Imagine
 
When you get to the area of your child’s school you can not drive in. Streets are closed to traffic. So you park illegally and run the blocks to your child, huddled against a building with 4 of her friends. As you walk them out of the danger zone you see kids with no adult presence for them. You see cops in full riot gear. You hear helicopters. You see a kid throw a rock. You see cops throw rocks back at kids. You are stopped by a cop who wants to know where you are going with these kids.
 
Imagine.
 
You finally get home. You turn on the TV to see that the situation devolved in to the mayhem you knew that it would. The children are being vilified and no one is even interested in the truth.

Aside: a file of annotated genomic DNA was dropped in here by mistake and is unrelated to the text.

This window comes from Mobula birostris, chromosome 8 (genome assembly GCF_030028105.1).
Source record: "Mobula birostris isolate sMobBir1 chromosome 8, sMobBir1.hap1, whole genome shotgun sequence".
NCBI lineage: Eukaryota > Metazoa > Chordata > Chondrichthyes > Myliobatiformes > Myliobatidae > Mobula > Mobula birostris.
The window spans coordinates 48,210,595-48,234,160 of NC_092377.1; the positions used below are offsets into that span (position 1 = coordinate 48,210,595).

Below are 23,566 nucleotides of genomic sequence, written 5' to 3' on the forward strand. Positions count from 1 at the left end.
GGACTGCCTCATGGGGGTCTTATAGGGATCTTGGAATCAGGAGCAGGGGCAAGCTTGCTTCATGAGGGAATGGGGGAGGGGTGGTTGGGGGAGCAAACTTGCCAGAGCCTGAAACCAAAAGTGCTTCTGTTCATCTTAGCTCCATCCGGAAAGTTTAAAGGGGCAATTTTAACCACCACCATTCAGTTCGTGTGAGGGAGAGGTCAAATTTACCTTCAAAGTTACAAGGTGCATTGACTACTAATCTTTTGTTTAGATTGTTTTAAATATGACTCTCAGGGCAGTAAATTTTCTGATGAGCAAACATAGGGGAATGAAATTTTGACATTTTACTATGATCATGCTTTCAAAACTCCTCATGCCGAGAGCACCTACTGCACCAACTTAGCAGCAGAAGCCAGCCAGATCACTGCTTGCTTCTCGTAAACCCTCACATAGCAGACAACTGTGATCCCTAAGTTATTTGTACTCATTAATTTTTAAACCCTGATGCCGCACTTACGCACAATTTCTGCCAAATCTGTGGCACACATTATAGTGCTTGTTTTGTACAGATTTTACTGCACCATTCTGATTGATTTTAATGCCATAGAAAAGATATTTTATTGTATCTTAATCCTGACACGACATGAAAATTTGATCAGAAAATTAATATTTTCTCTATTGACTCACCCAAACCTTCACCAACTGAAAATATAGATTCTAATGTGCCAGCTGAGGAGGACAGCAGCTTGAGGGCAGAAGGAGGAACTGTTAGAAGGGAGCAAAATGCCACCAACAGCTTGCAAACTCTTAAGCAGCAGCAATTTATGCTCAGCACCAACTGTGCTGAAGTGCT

Imagine.
 
Now open your eyes to reality.  THIS HAPPENED! our country. This is what happened in Baltimore. This land is your land. This is the genesis of the “riot” that burned that beloved (sarcasm) CVS to the ground. (May it rest in peace)

This is what greeted 13 to 18 year olds who had planned a peaceful after school protest. THIS!
Protests Continue After Death Of Baltimore Man While In Police Custody


If you are not actively doing something to help you are part of the problem. Your involvement can run the spectrum from sharing truth with the misinformed to marching to letter writing to activism. Spread truth. Refuse to be steamrolled by propaganda. This is OUR country. Wake up.

Baltimore uprising.
Justice for Freddie